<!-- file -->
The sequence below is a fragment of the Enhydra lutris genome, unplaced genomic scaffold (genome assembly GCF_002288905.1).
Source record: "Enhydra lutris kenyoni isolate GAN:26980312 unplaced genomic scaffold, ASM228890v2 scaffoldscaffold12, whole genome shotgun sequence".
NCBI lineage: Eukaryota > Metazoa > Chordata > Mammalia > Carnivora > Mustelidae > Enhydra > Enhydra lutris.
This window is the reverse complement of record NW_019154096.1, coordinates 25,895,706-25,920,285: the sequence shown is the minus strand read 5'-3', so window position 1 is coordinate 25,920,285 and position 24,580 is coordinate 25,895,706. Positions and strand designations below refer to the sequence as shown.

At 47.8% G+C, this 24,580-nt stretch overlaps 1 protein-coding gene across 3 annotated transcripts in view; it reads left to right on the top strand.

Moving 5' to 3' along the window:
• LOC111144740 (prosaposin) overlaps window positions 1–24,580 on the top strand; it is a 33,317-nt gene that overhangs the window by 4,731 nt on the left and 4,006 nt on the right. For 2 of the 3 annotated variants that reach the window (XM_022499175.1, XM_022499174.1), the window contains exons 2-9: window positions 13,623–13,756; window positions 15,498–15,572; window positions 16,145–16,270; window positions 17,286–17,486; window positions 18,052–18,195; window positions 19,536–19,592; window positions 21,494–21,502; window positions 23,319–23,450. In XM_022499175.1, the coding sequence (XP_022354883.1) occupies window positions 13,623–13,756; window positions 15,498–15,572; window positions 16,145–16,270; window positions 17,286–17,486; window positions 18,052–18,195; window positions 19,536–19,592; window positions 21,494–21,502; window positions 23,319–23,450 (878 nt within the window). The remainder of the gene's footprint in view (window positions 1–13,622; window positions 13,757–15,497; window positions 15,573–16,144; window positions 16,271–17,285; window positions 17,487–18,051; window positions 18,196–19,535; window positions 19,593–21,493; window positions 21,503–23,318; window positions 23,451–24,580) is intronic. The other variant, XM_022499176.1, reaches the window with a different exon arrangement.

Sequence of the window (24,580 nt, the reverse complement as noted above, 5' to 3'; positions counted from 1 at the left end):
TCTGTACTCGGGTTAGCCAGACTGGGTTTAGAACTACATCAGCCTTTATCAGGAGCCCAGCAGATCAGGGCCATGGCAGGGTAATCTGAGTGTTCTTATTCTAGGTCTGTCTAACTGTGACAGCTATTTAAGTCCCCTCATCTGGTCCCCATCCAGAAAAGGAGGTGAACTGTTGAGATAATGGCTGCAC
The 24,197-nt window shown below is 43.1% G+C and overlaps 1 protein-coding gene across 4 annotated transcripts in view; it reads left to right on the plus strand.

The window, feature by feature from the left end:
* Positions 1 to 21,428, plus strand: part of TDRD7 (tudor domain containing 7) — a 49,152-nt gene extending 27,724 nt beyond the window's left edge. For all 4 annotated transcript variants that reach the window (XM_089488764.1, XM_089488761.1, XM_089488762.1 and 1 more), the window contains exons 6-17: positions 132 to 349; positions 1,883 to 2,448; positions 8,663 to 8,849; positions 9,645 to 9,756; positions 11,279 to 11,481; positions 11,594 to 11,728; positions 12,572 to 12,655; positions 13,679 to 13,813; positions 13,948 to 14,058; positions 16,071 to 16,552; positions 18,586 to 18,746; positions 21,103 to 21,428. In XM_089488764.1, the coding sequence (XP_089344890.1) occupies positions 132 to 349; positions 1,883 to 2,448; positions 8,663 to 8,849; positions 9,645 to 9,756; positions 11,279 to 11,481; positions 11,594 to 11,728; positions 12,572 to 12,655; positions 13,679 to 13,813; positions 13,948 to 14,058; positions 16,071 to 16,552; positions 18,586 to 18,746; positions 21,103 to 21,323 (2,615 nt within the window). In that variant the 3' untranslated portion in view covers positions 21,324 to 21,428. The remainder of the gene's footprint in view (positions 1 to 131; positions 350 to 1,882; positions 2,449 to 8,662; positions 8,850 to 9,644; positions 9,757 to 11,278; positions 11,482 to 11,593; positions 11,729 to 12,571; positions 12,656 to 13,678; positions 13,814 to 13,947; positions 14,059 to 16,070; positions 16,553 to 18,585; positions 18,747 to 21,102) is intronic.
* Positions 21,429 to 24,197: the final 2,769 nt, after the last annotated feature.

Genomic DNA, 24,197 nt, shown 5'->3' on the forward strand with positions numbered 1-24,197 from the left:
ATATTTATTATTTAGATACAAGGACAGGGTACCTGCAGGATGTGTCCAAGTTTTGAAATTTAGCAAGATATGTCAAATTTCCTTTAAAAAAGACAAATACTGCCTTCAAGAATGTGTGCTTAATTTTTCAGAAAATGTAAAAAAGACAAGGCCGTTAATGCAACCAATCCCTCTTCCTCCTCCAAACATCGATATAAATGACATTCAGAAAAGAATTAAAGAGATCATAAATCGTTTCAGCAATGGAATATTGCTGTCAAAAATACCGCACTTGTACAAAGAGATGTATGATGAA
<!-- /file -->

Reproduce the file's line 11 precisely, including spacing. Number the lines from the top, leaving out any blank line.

The window, feature by feature from the left end: